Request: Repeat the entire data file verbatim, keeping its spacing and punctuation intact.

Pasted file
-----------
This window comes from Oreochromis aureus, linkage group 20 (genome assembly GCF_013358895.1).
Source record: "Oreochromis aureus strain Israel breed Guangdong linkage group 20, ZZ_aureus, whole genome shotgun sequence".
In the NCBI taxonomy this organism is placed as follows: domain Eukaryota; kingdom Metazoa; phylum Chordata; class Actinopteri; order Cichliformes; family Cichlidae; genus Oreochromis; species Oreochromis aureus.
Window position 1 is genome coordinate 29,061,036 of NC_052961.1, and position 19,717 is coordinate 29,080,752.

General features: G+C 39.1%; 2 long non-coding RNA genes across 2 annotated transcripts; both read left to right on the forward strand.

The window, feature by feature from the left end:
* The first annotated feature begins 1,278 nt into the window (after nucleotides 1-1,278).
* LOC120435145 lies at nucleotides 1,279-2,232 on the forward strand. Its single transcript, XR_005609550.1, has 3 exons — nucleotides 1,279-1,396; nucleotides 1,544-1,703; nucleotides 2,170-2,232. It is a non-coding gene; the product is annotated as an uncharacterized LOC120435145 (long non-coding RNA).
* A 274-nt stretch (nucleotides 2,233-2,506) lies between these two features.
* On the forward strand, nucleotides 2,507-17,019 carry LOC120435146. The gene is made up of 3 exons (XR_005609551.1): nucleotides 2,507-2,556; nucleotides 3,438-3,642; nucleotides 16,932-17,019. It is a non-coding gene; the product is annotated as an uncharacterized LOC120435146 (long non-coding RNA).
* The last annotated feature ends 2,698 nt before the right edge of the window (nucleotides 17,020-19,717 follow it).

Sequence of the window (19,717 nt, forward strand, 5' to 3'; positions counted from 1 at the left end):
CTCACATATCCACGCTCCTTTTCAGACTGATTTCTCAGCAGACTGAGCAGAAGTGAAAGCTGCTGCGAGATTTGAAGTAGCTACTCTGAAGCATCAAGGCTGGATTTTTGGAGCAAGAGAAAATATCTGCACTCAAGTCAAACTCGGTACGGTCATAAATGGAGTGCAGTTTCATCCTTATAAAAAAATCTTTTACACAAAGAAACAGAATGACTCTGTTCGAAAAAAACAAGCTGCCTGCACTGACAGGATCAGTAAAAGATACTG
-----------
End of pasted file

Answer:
This window comes from Oreochromis aureus, linkage group 20 (genome assembly GCF_013358895.1).
Source record: "Oreochromis aureus strain Israel breed Guangdong linkage group 20, ZZ_aureus, whole genome shotgun sequence".
In the NCBI taxonomy this organism is placed as follows: domain Eukaryota; kingdom Metazoa; phylum Chordata; class Actinopteri; order Cichliformes; family Cichlidae; genus Oreochromis; species Oreochromis aureus.
Window position 1 is genome coordinate 29,061,036 of NC_052961.1, and position 19,717 is coordinate 29,080,752.

General features: G+C 39.1%; 2 long non-coding RNA genes across 2 annotated transcripts; both read left to right on the forward strand.

The window, feature by feature from the left end:
* The first annotated feature begins 1,278 nt into the window (after nucleotides 1-1,278).
* LOC120435145 lies at nucleotides 1,279-2,232 on the forward strand. Its single transcript, XR_005609550.1, has 3 exons — nucleotides 1,279-1,396; nucleotides 1,544-1,703; nucleotides 2,170-2,232. It is a non-coding gene; the product is annotated as an uncharacterized LOC120435145 (long non-coding RNA).
* A 274-nt stretch (nucleotides 2,233-2,506) lies between these two features.
* On the forward strand, nucleotides 2,507-17,019 carry LOC120435146. The gene is made up of 3 exons (XR_005609551.1): nucleotides 2,507-2,556; nucleotides 3,438-3,642; nucleotides 16,932-17,019. It is a non-coding gene; the product is annotated as an uncharacterized LOC120435146 (long non-coding RNA).
* The last annotated feature ends 2,698 nt before the right edge of the window (nucleotides 17,020-19,717 follow it).

Sequence of the window (19,717 nt, forward strand, 5' to 3'; positions counted from 1 at the left end):
CTCACATATCCACGCTCCTTTTCAGACTGATTTCTCAGCAGACTGAGCAGAAGTGAAAGCTGCTGCGAGATTTGAAGTAGCTACTCTGAAGCATCAAGGCTGGATTTTTGGAGCAAGAGAAAATATCTGCACTCAAGTCAAACTCGGTACGGTCATAAATGGAGTGCAGTTTCATCCTTATAAAAAAATCTTTTACACAAAGAAACAGAATGACTCTGTTCGAAAAAAACAAGCTGCCTGCACTGACAGGATCAGTAAAAGATACTG